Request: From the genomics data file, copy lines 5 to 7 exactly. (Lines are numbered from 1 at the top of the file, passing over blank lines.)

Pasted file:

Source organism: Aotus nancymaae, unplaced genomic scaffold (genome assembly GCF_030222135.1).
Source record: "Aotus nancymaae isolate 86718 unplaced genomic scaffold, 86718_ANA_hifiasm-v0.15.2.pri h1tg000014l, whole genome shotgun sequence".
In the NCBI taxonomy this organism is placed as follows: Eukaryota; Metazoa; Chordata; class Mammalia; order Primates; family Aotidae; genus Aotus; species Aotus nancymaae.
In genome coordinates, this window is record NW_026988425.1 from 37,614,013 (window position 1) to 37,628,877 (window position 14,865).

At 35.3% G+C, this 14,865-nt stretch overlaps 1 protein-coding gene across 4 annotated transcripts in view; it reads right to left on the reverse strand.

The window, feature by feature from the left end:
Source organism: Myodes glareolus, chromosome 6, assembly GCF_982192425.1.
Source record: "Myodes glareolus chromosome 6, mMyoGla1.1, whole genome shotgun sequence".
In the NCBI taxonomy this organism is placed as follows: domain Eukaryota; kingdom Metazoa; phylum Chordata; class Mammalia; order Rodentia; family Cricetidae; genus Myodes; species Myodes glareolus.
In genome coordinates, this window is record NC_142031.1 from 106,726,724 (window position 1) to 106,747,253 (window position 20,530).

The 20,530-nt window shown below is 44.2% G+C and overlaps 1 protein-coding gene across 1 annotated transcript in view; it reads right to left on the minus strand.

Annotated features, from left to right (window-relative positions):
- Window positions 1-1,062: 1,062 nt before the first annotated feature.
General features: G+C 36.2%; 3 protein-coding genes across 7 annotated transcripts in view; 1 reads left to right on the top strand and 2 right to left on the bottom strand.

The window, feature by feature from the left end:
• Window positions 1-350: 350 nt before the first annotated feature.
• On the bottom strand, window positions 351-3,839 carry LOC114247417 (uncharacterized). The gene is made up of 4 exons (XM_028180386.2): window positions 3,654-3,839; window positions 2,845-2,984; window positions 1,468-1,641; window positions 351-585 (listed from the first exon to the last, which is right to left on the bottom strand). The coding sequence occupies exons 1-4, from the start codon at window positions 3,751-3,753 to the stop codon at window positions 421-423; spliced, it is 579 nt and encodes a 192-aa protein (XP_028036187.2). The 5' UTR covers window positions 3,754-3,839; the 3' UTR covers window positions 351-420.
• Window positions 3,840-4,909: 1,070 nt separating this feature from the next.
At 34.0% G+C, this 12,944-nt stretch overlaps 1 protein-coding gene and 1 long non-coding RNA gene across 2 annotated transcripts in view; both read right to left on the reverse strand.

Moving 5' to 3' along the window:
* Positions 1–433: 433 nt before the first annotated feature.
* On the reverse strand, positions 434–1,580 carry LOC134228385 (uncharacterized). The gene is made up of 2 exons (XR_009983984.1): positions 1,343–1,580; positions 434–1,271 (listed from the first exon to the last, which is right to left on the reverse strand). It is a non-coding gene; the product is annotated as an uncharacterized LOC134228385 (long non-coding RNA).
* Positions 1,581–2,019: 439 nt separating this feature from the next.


At 35.3% G+C, this 14,865-nt stretch overlaps 1 protein-coding gene across 4 annotated transcripts in view; it reads right to left on the reverse strand.

The window, feature by feature from the left end:
Source organism: Myodes glareolus, chromosome 6, assembly GCF_982192425.1.